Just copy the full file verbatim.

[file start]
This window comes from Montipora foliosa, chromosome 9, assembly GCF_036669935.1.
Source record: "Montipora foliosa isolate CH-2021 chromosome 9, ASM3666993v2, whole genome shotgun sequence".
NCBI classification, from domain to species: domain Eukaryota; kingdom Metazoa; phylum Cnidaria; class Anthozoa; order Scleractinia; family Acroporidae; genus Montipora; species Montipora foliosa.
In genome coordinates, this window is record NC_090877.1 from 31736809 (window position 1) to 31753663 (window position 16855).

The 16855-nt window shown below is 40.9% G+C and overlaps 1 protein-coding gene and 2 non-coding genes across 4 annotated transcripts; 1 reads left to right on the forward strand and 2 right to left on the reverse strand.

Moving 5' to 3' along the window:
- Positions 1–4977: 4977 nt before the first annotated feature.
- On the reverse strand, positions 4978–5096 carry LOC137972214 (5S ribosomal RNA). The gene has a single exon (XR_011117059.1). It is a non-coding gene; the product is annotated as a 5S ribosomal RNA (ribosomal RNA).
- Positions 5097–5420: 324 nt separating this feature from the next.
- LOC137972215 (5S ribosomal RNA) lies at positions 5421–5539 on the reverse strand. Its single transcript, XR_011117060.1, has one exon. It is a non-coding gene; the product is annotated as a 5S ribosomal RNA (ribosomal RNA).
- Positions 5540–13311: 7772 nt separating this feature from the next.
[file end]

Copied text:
This window comes from Montipora foliosa, chromosome 9, assembly GCF_036669935.1.
Source record: "Montipora foliosa isolate CH-2021 chromosome 9, ASM3666993v2, whole genome shotgun sequence".
NCBI classification, from domain to species: domain Eukaryota; kingdom Metazoa; phylum Cnidaria; class Anthozoa; order Scleractinia; family Acroporidae; genus Montipora; species Montipora foliosa.
In genome coordinates, this window is record NC_090877.1 from 31736809 (window position 1) to 31753663 (window position 16855).

The 16855-nt window shown below is 40.9% G+C and overlaps 1 protein-coding gene and 2 non-coding genes across 4 annotated transcripts; 1 reads left to right on the forward strand and 2 right to left on the reverse strand.

Moving 5' to 3' along the window:
- Positions 1–4977: 4977 nt before the first annotated feature.
- On the reverse strand, positions 4978–5096 carry LOC137972214 (5S ribosomal RNA). The gene has a single exon (XR_011117059.1). It is a non-coding gene; the product is annotated as a 5S ribosomal RNA (ribosomal RNA).
- Positions 5097–5420: 324 nt separating this feature from the next.
- LOC137972215 (5S ribosomal RNA) lies at positions 5421–5539 on the reverse strand. Its single transcript, XR_011117060.1, has one exon. It is a non-coding gene; the product is annotated as a 5S ribosomal RNA (ribosomal RNA).
- Positions 5540–13311: 7772 nt separating this feature from the next.